Camel Posture, Ushtrasana, has at least 300 years of history in yoga texts. But the posture changed drastically in the mid-20th century from the traditional prone position (as pictured above) to the kneeling backbend that most modern yogis will recognize.
This shift from prone to kneeling happened over the course of a few decades between 1920 and 1960. Prior, Camel Posture was a posture done on the belly. After 1960 it is done on the knees. In between, one might find instruction for either.
Below we have elaborated 8 versions of the posture that show its irregular progression through these decades.
Buddha Bose (1938):
Bose instructs the posture as in the Gheranda Samhita, lying on the belly. Like many of his other instructions, Bose draws directly from Sivananda, comparing the posture to Dhanurasana, Bow Posture. Sadly, Bose does not have a photo.
"Lie on the abdomen...bend the legs backward from the knees...with the hands firmly grasp the ankles. Now lift the head." The only difference between the two postures, he says, is "do not raise the knees and thighs off the floor" in Camel.
It is possible that these two positions are unrelated, connected only by their name. It is difficult to explain why the abdominal Camel Posture was phased out at the same time as the kneeling Camel Posture was phased in. Since about 1960, the kneeling version is ubiquitous. But the older texts including the Gheranda Samhita and those by Sivananda, Buddha Bose and Yoga Mimamsa clearly instruct the same position, lying on the belly with crossed legs. Sita Devi's book from 1934 is the outlier here, with instruction of the kneeling version in such an early decade.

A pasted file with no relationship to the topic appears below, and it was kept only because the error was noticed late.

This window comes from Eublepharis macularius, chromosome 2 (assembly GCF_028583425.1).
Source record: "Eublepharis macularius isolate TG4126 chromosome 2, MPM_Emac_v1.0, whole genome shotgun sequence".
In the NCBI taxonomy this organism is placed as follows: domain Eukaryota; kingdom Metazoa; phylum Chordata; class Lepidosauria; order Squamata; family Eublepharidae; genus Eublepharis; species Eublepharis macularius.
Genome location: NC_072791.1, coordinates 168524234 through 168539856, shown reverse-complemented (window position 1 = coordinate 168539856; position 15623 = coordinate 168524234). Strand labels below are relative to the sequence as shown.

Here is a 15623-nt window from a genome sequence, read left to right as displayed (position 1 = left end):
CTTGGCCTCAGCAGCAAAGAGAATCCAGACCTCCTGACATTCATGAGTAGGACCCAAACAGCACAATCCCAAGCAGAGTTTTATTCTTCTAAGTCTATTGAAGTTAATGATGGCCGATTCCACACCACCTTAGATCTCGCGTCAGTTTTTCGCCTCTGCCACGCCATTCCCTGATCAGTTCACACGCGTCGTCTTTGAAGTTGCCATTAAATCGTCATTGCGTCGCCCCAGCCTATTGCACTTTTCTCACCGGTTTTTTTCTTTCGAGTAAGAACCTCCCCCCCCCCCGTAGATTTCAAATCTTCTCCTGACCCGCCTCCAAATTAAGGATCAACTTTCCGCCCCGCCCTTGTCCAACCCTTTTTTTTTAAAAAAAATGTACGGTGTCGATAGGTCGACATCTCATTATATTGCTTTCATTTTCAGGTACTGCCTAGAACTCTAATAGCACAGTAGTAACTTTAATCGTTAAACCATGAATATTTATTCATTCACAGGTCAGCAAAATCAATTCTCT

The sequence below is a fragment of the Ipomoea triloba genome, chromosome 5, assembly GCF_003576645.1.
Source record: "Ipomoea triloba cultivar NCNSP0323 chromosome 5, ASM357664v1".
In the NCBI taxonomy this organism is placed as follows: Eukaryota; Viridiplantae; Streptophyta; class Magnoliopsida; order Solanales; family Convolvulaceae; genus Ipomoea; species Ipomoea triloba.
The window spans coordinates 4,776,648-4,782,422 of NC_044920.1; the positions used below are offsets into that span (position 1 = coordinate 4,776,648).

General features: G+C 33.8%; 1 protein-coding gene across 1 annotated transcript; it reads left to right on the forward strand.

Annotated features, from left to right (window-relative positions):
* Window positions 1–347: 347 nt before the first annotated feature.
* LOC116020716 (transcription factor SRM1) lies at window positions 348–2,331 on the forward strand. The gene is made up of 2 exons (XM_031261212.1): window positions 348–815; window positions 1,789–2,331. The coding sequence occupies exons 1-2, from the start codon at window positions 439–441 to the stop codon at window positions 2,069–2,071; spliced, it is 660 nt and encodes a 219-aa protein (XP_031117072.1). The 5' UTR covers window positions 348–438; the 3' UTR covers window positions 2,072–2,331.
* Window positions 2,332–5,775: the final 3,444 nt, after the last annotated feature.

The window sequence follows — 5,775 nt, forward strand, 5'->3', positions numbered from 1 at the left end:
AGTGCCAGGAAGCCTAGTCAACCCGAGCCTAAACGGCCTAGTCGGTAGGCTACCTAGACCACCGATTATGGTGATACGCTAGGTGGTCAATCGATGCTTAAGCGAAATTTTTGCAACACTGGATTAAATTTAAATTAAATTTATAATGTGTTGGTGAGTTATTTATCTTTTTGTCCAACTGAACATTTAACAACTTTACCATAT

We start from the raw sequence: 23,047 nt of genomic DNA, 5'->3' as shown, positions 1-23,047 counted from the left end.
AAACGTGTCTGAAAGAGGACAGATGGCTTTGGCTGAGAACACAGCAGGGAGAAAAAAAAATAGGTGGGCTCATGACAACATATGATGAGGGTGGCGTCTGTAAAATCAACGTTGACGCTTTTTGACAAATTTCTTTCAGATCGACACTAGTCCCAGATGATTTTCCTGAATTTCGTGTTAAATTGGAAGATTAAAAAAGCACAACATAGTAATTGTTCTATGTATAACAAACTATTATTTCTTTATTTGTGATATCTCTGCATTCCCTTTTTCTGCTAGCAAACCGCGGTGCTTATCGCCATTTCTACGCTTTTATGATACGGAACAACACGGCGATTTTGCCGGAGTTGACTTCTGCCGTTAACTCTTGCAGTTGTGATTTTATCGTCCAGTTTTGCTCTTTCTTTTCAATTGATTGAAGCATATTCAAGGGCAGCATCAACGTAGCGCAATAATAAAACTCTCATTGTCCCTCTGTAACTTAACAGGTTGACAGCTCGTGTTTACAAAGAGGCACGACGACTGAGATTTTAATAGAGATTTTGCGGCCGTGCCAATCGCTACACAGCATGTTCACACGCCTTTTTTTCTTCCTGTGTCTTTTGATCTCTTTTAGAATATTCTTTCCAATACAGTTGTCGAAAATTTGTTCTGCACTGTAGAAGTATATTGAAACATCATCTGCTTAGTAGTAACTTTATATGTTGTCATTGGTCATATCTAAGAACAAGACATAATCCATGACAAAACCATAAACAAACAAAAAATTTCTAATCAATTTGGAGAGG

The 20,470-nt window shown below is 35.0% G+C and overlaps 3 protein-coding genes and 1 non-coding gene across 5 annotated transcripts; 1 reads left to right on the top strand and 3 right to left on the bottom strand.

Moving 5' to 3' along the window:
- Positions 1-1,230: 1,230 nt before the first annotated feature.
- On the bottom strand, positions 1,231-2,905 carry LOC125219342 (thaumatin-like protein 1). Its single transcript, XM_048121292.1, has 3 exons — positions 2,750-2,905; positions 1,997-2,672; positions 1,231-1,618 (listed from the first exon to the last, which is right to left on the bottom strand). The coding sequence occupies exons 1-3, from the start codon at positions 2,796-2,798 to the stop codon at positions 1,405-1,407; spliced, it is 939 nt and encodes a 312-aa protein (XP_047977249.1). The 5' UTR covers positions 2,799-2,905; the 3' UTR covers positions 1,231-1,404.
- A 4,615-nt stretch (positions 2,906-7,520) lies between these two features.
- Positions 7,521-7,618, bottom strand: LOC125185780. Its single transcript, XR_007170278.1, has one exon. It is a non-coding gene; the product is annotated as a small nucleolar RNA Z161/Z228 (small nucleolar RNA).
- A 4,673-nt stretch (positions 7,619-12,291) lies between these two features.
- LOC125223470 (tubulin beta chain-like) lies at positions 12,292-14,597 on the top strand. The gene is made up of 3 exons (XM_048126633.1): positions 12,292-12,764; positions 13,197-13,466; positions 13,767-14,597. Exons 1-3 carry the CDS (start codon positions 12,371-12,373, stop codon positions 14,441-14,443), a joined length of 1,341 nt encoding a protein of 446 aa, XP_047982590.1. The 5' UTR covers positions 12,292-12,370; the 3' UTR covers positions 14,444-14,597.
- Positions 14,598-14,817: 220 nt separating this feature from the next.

Also difficult to explain is the divergence between Bose and Mukerji, who were both students of BC Ghosh in Kolkata. In the 1930s, Bose describes Camel as lying on the belly, while Mukerji does it kneeling only 30 years later in 1963.
When we practice yoga postures, we might be doing them for different reasons. We may be trying to reduce the pain in our backs, improve our balance, burn a few calories or experience a deeper spirit within. These are drastically different goals, and we can't use the same techniques to achieve them all. Hundreds of "yoga" postures and practices exist these days, and they don't all attain the same things. As you practice, think carefully about what you are trying to accomplish, and use those postures that will help. Here are the 5 different types of yoga postures:
1. Seated, meditation postures. These are the oldest, most traditional yoga postures. When the Yoga Sutras (or any text that is more than 1,000 years old) refer to asanas, this is what they mean: a seated, upright, stable and relaxed position. These positions are not used for their own benefit or to create health, but to facilitate the more internal practices of breath control and meditation. These are the quintessential "yoga postures," Lotus and Siddhasana.